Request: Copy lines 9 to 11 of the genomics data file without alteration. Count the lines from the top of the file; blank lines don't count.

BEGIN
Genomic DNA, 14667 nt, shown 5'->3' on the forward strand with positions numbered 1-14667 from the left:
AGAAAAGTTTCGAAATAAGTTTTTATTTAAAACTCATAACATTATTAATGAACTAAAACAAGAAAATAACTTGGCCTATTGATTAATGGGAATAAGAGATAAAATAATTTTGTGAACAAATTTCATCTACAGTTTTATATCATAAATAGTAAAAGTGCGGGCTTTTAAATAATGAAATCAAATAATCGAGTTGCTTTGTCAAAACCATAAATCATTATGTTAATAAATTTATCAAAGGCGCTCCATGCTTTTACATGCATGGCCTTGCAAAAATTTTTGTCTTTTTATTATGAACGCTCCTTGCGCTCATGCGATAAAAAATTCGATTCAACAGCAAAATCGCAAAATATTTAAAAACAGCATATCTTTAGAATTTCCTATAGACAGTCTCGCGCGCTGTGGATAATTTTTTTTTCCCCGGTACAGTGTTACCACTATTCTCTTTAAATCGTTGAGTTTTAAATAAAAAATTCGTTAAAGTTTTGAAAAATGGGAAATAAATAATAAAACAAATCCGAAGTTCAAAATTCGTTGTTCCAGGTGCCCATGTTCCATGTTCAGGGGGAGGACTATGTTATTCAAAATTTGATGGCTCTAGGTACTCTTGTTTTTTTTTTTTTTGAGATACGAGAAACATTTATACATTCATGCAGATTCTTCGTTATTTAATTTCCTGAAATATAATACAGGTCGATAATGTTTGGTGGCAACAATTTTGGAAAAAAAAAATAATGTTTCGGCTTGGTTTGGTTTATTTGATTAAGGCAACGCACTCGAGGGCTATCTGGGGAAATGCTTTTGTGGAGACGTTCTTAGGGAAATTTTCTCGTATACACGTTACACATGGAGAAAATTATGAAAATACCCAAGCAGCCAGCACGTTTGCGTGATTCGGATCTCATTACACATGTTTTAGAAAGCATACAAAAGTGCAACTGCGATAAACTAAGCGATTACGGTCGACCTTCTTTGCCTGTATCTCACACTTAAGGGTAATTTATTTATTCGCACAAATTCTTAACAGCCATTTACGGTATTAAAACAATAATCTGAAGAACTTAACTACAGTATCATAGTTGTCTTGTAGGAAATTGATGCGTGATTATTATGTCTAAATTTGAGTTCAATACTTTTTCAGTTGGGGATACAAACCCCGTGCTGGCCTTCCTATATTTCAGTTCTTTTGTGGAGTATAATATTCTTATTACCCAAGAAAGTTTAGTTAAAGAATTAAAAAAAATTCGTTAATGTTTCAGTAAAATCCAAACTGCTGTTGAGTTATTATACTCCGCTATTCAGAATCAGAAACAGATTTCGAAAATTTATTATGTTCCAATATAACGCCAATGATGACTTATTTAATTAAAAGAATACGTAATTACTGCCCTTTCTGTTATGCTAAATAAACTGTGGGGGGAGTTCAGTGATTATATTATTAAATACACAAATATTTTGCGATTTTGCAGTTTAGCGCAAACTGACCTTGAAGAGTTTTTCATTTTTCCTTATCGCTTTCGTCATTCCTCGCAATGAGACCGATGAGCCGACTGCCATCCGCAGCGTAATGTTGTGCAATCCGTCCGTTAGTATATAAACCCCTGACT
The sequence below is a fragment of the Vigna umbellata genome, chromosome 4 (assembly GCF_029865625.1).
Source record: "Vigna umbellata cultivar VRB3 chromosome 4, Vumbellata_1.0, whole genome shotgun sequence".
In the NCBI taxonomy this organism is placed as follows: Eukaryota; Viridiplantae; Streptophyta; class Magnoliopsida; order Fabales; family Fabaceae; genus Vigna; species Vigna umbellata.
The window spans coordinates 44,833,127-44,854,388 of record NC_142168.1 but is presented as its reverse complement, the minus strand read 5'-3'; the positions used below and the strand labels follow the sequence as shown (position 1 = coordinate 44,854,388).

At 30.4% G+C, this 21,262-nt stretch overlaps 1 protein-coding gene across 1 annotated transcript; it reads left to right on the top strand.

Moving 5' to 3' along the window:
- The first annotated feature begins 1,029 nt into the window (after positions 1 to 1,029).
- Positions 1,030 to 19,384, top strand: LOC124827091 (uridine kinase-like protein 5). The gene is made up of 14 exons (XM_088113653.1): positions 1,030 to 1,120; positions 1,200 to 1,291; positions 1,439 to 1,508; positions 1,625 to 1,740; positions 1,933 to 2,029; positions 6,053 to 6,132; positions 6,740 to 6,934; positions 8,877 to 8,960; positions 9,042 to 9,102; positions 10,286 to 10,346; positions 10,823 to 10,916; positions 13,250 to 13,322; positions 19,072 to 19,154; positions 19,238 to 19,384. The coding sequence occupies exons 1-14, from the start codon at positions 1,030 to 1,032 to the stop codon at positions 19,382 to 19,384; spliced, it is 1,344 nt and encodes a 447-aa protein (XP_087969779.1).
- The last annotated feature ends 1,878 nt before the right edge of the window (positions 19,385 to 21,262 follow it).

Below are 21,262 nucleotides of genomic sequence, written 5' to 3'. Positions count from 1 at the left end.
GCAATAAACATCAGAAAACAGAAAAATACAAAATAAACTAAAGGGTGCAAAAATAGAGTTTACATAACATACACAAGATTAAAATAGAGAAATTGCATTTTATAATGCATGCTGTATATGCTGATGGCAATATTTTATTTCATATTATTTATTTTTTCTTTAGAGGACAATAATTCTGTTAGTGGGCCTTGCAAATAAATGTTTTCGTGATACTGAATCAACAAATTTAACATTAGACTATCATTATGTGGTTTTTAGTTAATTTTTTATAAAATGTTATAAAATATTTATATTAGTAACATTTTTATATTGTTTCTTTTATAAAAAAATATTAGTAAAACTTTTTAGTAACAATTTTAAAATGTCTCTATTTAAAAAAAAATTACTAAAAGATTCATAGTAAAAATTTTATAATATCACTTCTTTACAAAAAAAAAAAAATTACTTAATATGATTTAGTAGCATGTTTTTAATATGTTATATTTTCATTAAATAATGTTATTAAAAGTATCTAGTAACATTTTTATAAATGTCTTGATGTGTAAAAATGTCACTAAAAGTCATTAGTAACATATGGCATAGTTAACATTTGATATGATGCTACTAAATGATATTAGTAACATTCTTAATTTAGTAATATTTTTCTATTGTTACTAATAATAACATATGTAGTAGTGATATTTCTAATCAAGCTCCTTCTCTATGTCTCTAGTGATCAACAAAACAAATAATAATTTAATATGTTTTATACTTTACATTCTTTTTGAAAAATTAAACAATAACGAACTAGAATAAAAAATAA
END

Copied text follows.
- The first annotated feature begins 1,029 nt into the window (after positions 1 to 1,029).
- Positions 1,030 to 19,384, top strand: LOC124827091 (uridine kinase-like protein 5). The gene is made up of 14 exons (XM_088113653.1): positions 1,030 to 1,120; positions 1,200 to 1,291; positions 1,439 to 1,508; positions 1,625 to 1,740; positions 1,933 to 2,029; positions 6,053 to 6,132; positions 6,740 to 6,934; positions 8,877 to 8,960; positions 9,042 to 9,102; positions 10,286 to 10,346; positions 10,823 to 10,916; positions 13,250 to 13,322; positions 19,072 to 19,154; positions 19,238 to 19,384. The coding sequence occupies exons 1-14, from the start codon at positions 1,030 to 1,032 to the stop codon at positions 19,382 to 19,384; spliced, it is 1,344 nt and encodes a 447-aa protein (XP_087969779.1).
- The last annotated feature ends 1,878 nt before the right edge of the window (positions 19,385 to 21,262 follow it).